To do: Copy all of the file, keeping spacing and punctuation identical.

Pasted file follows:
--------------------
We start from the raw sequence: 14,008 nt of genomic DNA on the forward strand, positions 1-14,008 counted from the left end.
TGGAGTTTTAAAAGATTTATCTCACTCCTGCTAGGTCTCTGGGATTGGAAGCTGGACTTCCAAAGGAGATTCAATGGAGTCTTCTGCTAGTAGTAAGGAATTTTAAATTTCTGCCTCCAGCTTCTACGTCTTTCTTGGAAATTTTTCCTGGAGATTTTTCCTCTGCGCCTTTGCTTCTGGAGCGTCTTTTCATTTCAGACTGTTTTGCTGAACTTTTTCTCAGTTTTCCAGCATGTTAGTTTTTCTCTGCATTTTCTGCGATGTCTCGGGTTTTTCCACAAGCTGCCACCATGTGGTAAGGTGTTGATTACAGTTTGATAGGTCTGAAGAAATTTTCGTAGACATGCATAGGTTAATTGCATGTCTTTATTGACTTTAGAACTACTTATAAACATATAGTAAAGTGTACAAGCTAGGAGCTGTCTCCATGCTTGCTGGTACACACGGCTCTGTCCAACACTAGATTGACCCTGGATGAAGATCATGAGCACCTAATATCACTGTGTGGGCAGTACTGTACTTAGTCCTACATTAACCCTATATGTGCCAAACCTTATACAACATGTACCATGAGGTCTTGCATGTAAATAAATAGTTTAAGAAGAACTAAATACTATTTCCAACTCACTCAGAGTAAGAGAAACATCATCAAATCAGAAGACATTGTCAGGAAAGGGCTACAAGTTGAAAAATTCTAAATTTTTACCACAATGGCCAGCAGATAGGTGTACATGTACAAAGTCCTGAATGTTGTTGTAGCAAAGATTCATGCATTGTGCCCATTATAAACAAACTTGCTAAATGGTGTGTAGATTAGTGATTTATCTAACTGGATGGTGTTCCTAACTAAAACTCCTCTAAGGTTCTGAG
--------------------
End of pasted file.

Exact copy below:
We start from the raw sequence: 14,008 nt of genomic DNA on the forward strand, positions 1-14,008 counted from the left end.
TGGAGTTTTAAAAGATTTATCTCACTCCTGCTAGGTCTCTGGGATTGGAAGCTGGACTTCCAAAGGAGATTCAATGGAGTCTTCTGCTAGTAGTAAGGAATTTTAAATTTCTGCCTCCAGCTTCTACGTCTTTCTTGGAAATTTTTCCTGGAGATTTTTCCTCTGCGCCTTTGCTTCTGGAGCGTCTTTTCATTTCAGACTGTTTTGCTGAACTTTTTCTCAGTTTTCCAGCATGTTAGTTTTTCTCTGCATTTTCTGCGATGTCTCGGGTTTTTCCACAAGCTGCCACCATGTGGTAAGGTGTTGATTACAGTTTGATAGGTCTGAAGAAATTTTCGTAGACATGCATAGGTTAATTGCATGTCTTTATTGACTTTAGAACTACTTATAAACATATAGTAAAGTGTACAAGCTAGGAGCTGTCTCCATGCTTGCTGGTACACACGGCTCTGTCCAACACTAGATTGACCCTGGATGAAGATCATGAGCACCTAATATCACTGTGTGGGCAGTACTGTACTTAGTCCTACATTAACCCTATATGTGCCAAACCTTATACAACATGTACCATGAGGTCTTGCATGTAAATAAATAGTTTAAGAAGAACTAAATACTATTTCCAACTCACTCAGAGTAAGAGAAACATCATCAAATCAGAAGACATTGTCAGGAAAGGGCTACAAGTTGAAAAATTCTAAATTTTTACCACAATGGCCAGCAGATAGGTGTACATGTACAAAGTCCTGAATGTTGTTGTAGCAAAGATTCATGCATTGTGCCCATTATAAACAAACTTGCTAAATGGTGTGTAGATTAGTGATTTATCTAACTGGATGGTGTTCCTAACTAAAACTCCTCTAAGGTTCTGAG